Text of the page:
2004 Honda CBR1000RR Comparison

Kevin Duke | March 27, 2004
2004 Superbike Smackdown Street
The front end of the Honda inspired confidence in me, probably due to the steering damper. The ergos felt a little aggressive – pegs were slightly higher, a little more pressure on the wrists, and seat was a little firmer. –Brian Chamberlain, MCUSA VP of creative design.

Fat is Sexy?

When we first tested Honda’s CBR1000RR, it impressed with its large and linear powerband and unflappable stability. Those things still hold true, but the new CBR is so well polished that it was difficult to get a good feel for how it should slot it into the class pecking order.

The only obvious pimple concerning the RR is the pull of gravity on its considerable mass. With its fuel tank empty, the CBR scales in at 433 pounds, a full 30 pounds more than the anorexic Kawasaki and 15 pounds heavier than the R1, the second pudgiest of the group.

I think we’re seeing a pattern here. First, routing an exhaust system up and under the seat, with its attendant shielding and bracketry, is the inverse equivalent of the Wonder Bra: It makes the bike look trim but makes it heavier in actuality. Compared to the ZX-10, the CBR carries an extra 15 pounds on its rear wheel alone. The similarly piped R1 weighs in just three pounds more than the old GSX-R, and you just know that Suzuki is going to lop off about 10 pounds for its all-new 2005 model.

Secondly, even the engineering might of Honda has trouble keeping the weight down on its newer RR models. First the 600RR was heavier than the F4i, and now the CBR1000RR is porkier than the 954RR. While the underseat exhaust plays a role in the added heft, some blame must also go to Honda’s innovative Unit Pro-Link rear suspension. Honda says incorporating both ends of the rear shock inside the MotoGP-inspired swingarm isolates the main frame/chassis from forces acting on the rear suspension, and we think they may be on to something there. But until they develop the technology further, we can expect the Honda RR series to be at a slight weight disadvantage.

If you were to ride only the Honda, you’d swear it is the best sportbike ever made, such is the way it has been polished to Honda’s typical high standards. The CBR, with so many of the rough edges shaved off, would get our vote as the Least Exciting Superbike of 2004. We’re not sure how Honda can build a 150-hp race-bred machine and make it feel as if a dozen ponies slept in on the day of the stampede. The RR will challenge wheelie hounds more than the three other excellent unicyclers, and it felt almost anemic at 7000 feet of elevation.

CBR1000RR
Heated seats on both the Honda and the Yamaha are courtesy of underseat mufflers, as is a lack of storage space. The things we do for fashion.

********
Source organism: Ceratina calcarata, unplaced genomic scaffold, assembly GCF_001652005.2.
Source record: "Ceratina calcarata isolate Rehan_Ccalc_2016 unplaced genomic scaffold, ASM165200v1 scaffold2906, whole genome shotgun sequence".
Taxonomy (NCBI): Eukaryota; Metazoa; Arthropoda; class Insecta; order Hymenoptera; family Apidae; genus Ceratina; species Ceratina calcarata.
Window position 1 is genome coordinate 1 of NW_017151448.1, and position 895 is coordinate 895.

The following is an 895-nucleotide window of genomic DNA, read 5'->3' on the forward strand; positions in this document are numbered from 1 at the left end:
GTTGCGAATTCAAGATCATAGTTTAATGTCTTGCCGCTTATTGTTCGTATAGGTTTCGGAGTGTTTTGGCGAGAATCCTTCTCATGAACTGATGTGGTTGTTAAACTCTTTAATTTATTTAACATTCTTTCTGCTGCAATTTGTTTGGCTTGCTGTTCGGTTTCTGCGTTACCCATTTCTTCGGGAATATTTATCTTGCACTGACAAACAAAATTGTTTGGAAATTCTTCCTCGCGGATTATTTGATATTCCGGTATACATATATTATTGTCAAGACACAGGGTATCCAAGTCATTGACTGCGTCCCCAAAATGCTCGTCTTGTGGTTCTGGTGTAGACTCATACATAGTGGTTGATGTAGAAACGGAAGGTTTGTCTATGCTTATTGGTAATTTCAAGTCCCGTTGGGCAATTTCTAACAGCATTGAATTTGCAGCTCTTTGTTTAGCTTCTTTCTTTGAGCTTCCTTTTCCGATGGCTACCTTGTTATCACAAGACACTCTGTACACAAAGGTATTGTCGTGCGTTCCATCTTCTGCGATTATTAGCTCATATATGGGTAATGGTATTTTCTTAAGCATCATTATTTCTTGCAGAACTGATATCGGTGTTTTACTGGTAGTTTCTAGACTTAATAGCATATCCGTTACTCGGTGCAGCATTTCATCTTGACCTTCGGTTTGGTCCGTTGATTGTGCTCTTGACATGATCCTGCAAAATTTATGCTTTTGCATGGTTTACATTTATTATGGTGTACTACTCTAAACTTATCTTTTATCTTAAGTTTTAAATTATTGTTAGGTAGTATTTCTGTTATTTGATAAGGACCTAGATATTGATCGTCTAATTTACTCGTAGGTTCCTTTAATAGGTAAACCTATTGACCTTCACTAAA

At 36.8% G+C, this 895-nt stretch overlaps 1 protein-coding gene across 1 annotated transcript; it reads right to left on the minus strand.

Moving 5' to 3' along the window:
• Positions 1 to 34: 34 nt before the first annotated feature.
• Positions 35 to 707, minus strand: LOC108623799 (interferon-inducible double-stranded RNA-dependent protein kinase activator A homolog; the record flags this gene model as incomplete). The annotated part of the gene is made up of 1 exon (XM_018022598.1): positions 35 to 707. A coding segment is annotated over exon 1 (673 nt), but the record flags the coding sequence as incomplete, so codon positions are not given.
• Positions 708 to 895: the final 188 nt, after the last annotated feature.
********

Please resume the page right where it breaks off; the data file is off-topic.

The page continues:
Which isn’t to say the Honda is slow. You’d have to be Miguel Duhamel to feel that 148 hp and 76 lb-ft of torque isn’t enough. But it’s the stepless way the CBR produces its power that had us waiting for the “hit” that never came. Of course, if the sole goal from your rides is to get through a canyon road as quickly as possible without breaking a sweat, the RR is perhaps the perfect ally, even if it is a little less willing to change directions. It’s stable as a train, even leaned over in the bumps, and its grunty motor mostly out-torques even the muscular ZX up to about 9000 rpm.

The CBR performs less well on the open road. Although its Showa fork is plush and responsive, discomfort sets in on longer rides because of a thinly padded seat and a persistent vibration at certain cruising speeds that buzzes pegs and bars to the extent that a few of our testers’ hands went numb. The CBR’s not exactly up to De Sade levels of torture, but it and the R1 would be the last picks when going out for a 500-mile day.

Lap Times

2004 Honda CBR1000RR Highs & Lows
Highs
  • Refinement
  • Easy to ride fast
  • Billet-like stability
Lows
  • Least exciting superbike
  • Jenny Craig candidate
  • Where’s the hit?

By now you might’ve noticed a distinct lack of racetrack photography and were wondering how long you’d have to read before you got to the lap times and quarter-mile results. Well, your read won’t be much longer but your wait is.

For the first time, we decided to split a sportbike comparison test in two. We hear you guys out there who say they don’t care if one bike is 0.3-second quicker around Willow Springs that has little relevance to those who never even see a racetrack. 

This is the reason we haven’t spoken about ultimate handling limits and which bike has the best brakes. Know what? They’ll go around corners faster than most of us would dare, and with 4-piston radial-mount brakes on each bike, there is little distinction between them in street use.

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Kevin Duke

Contributing Editor|Articles | Bashing A legend in the motorcycle industry, Duke Danger is known for his wheelie riding antics, excellent writing skills, appetite for press intro dinners and a propensity to wake up late. Once a fearless member of the MotoUSA team, the Canadian kid is often missed but never forgotten.

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